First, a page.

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Check Your Colons

colons

Every ACT test will likely have a couple of problems that test you on your knowledge of the proper use of colons.  Let’s review the tips for using colons properly.

A colon is used after a complete sentence to add additional information.  The information is usually a list, an explanation, or a quotation.  When you see a colon, expect to see this additional information.  Let’ look at a some examples.

 The football game had everything that a fan would want: spectacular plays, a dramatic finish, and an unexpected hero.

The colon introduces a list of things that a fan want.  The sentence could have ended right there, and it would have been a complete sentence.  The list of the items after the colon are explain what the football game had.

The colon can also introduce an explanation.

The football game had everything that a fan would want: the game ended with a spectacular play by an unexpected player.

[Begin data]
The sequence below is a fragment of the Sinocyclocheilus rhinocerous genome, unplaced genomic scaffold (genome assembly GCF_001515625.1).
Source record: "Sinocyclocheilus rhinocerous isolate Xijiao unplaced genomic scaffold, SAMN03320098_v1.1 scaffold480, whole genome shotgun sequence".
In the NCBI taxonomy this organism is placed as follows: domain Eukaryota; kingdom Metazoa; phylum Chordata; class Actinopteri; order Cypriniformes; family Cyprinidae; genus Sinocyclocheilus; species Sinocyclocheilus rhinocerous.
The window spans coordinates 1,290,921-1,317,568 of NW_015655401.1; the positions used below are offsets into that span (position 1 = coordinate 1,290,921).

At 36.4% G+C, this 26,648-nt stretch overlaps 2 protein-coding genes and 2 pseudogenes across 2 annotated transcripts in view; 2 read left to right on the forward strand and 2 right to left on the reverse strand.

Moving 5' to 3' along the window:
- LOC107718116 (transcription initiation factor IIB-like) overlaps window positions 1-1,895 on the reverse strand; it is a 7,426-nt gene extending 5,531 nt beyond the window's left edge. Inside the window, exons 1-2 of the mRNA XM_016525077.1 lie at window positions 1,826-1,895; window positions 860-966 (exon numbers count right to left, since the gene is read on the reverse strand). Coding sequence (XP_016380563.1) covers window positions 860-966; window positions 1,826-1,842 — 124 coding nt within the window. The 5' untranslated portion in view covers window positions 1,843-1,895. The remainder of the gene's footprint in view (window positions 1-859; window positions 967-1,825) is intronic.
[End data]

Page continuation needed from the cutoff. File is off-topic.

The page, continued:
This use of the colon serves to separate two independent clauses (both can stand alone as sentences).  The second clause adds explanation to the first clause.

Finally, the colon can be used to introduce a quotation.

My brother explained why he stayed until the end of the game: “I never miss a dramatic finish, because I never leave a game early!”

Remember that a colon should always be preceded by an independent clause.   If you can’t remove the colon and the text after it and have the remaining words make sense as a sentence, then then colon is not used correctly.

Finally, never have more than one colon in a sentence.  If you see two, it’s a dead giveaway that the sentence is wrong.

Scott

P.S.  See ACT Exam Secrets for more great tips for the English part of the ACT Test.

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